Commercial Farmers' Union of Zimbabwe

Commercial Farmers' Union of Zimbabwe

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Confronting the scourge of arbitrary evictions

Confronting the scourge of arbitrary evictions

Arbitrary evictions are becoming a common phenomenon in Zimbabwe, despite being a transgression against national, regional and international laws that the country is subject to.


1-Evicted residents seeking shade from the rains after their houses were distroyed by police at Manzou Farm in Mazoe to pave way for Grace Mugabe to expand her bussiness Pi Shepherd Tozvireva1

Over the past month alone, several incidents of forced displacements occurred across the country, some of which made media headlines, while others went unreported.

A recent edition of the Zimbabwe Independent reported that First Lady Grace Mugabe had grabbed Mazowe Dam and barred local communities from using it, in addition to her forcible eviction of villagers and takeover of huge tracts of land at the surrounding Manzou and Arnold farms over the last three years.

Two days later, The Standard also revealed how more than 150 families, including women and children, who had been evicted from Stanley and Dorothy Moore farms in Chegutu to pave way for Samuel Nhakaniso, were living in the open with some children having dropped out of school just as was the case in Rusape three weeks earlier, where a white commercial farmer, together with more than 120 of his workers, had been violently evicted from Lesbury Farm to pave way for cleric, Trevor Manhanga.

Urban and informal peri-urban settlements, particularly in Harare’s suburbs of Budiriro, Glen Norah, Chitungwiza and Epworth, have also experienced these incidents of arbitrary displacements over the past two years.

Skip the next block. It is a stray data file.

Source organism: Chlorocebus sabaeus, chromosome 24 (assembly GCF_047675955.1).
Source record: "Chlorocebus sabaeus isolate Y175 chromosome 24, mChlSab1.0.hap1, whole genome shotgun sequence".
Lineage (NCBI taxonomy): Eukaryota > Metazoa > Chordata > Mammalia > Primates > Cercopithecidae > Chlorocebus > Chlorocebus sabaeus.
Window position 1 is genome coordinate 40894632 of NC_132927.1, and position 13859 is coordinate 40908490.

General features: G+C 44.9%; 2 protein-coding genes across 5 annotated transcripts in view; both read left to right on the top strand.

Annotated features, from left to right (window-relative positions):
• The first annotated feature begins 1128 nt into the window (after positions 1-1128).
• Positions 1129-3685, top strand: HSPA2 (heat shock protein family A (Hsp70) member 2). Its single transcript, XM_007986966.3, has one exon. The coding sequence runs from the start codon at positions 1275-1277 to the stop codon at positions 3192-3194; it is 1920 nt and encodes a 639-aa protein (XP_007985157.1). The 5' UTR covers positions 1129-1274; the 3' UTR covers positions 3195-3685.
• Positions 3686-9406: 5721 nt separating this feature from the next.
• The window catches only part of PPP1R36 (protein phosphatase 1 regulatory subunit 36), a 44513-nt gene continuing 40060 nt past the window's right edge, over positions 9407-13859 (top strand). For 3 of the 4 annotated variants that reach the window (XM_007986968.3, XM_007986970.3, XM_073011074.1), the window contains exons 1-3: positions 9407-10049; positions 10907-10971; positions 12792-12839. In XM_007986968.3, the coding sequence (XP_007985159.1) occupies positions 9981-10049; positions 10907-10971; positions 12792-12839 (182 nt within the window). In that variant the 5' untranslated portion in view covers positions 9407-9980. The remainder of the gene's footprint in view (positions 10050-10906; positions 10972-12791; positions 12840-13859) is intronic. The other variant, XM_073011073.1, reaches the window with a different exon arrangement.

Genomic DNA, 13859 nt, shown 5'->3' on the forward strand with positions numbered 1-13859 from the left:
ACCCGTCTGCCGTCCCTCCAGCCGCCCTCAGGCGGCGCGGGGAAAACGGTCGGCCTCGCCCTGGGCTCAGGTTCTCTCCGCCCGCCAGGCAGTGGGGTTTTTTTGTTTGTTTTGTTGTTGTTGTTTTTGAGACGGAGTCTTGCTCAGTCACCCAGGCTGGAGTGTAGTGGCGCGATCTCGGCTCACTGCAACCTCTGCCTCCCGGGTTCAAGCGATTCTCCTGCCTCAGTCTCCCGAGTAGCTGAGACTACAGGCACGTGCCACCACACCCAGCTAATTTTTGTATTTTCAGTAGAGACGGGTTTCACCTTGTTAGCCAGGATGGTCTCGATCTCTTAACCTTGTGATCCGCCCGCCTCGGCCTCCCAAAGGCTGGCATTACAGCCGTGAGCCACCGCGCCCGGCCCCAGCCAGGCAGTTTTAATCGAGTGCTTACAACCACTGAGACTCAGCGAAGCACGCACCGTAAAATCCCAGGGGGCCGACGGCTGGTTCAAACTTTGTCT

Suffice to note that these evictions, which are in violation of section 74 of the Zimbabwean Constitution, usually follow a systematic pattern.

Firstly, they are in violation of section 74 of the Zimbabwean Constitution. Secondly, they are usually violent in nature and perpetrated by State institutions, particularly the national or the municipal police, sometimes in flagrant disregard of interdictory court orders despite claims to be enforcing the by-laws.

Thirdly, the instigators and beneficiaries of these unconstitutional displacements are either powerful members of the ruling Zanu PF or have strong links to the party, as is the case with both the First Lady and Manhanga.

These displacements are taking place within what has become a hugely informalised and politically polarised socio-economic context, where access to public resources is determined more by political party allegiance than citizenship-based entitlement.

While it is not always possible to objectively verify whether such displacements are purely political manoeuvres, most of them have been timed immediately before or after an election as was the case with Operation Murambatsvina in 2005, Operation Mavhotera Papi in 2008 and after the 2013 elections, thereby, giving credence to suggestions they could be a ploy to strengthen and perpetuate Zanu PF electoral hegemony by disenfranchising an urban electorate viewed as pro-opposition and replace it with pro-ruling party voters.

With the 2018 elections on the horizon, these arbitrary displacements are likely to increase, especially against the backdrop of pronouncements by President Robert Mugabe at his June youth interface rally in Marondera that all remaining white farmers should be evicted to enable occupation by party youth.